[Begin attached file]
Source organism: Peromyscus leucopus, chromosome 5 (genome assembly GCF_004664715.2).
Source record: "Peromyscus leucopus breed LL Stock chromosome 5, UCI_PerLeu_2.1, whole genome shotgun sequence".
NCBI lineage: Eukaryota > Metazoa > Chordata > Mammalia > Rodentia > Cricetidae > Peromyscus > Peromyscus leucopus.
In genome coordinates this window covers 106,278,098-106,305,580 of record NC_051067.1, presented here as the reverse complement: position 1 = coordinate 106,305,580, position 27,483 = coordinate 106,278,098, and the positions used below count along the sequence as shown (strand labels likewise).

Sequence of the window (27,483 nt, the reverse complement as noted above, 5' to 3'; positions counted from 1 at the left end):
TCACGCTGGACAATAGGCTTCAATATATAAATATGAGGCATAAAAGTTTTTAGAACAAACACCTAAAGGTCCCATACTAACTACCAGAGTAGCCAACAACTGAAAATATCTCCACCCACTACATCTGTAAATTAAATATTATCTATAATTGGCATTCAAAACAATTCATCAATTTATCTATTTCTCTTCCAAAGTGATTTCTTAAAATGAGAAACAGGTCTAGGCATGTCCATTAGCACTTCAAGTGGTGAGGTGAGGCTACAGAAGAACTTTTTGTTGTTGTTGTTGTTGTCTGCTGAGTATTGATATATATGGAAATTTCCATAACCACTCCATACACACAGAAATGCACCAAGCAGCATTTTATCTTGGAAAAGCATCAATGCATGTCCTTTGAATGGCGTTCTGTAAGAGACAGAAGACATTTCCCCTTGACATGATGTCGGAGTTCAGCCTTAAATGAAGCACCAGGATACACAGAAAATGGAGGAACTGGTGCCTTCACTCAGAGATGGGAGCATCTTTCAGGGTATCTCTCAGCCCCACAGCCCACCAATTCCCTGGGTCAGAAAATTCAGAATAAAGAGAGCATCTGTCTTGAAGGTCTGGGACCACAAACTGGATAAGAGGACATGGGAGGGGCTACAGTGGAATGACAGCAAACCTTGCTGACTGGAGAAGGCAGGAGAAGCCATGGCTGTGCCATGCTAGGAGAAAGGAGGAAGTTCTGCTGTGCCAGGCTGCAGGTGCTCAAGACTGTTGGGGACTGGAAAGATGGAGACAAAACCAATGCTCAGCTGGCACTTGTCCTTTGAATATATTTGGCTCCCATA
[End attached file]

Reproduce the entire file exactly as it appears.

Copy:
Source organism: Peromyscus leucopus, chromosome 5 (genome assembly GCF_004664715.2).
Source record: "Peromyscus leucopus breed LL Stock chromosome 5, UCI_PerLeu_2.1, whole genome shotgun sequence".
NCBI lineage: Eukaryota > Metazoa > Chordata > Mammalia > Rodentia > Cricetidae > Peromyscus > Peromyscus leucopus.
In genome coordinates this window covers 106,278,098-106,305,580 of record NC_051067.1, presented here as the reverse complement: position 1 = coordinate 106,305,580, position 27,483 = coordinate 106,278,098, and the positions used below count along the sequence as shown (strand labels likewise).

Sequence of the window (27,483 nt, the reverse complement as noted above, 5' to 3'; positions counted from 1 at the left end):
TCACGCTGGACAATAGGCTTCAATATATAAATATGAGGCATAAAAGTTTTTAGAACAAACACCTAAAGGTCCCATACTAACTACCAGAGTAGCCAACAACTGAAAATATCTCCACCCACTACATCTGTAAATTAAATATTATCTATAATTGGCATTCAAAACAATTCATCAATTTATCTATTTCTCTTCCAAAGTGATTTCTTAAAATGAGAAACAGGTCTAGGCATGTCCATTAGCACTTCAAGTGGTGAGGTGAGGCTACAGAAGAACTTTTTGTTGTTGTTGTTGTTGTCTGCTGAGTATTGATATATATGGAAATTTCCATAACCACTCCATACACACAGAAATGCACCAAGCAGCATTTTATCTTGGAAAAGCATCAATGCATGTCCTTTGAATGGCGTTCTGTAAGAGACAGAAGACATTTCCCCTTGACATGATGTCGGAGTTCAGCCTTAAATGAAGCACCAGGATACACAGAAAATGGAGGAACTGGTGCCTTCACTCAGAGATGGGAGCATCTTTCAGGGTATCTCTCAGCCCCACAGCCCACCAATTCCCTGGGTCAGAAAATTCAGAATAAAGAGAGCATCTGTCTTGAAGGTCTGGGACCACAAACTGGATAAGAGGACATGGGAGGGGCTACAGTGGAATGACAGCAAACCTTGCTGACTGGAGAAGGCAGGAGAAGCCATGGCTGTGCCATGCTAGGAGAAAGGAGGAAGTTCTGCTGTGCCAGGCTGCAGGTGCTCAAGACTGTTGGGGACTGGAAAGATGGAGACAAAACCAATGCTCAGCTGGCACTTGTCCTTTGAATATATTTGGCTCCCATA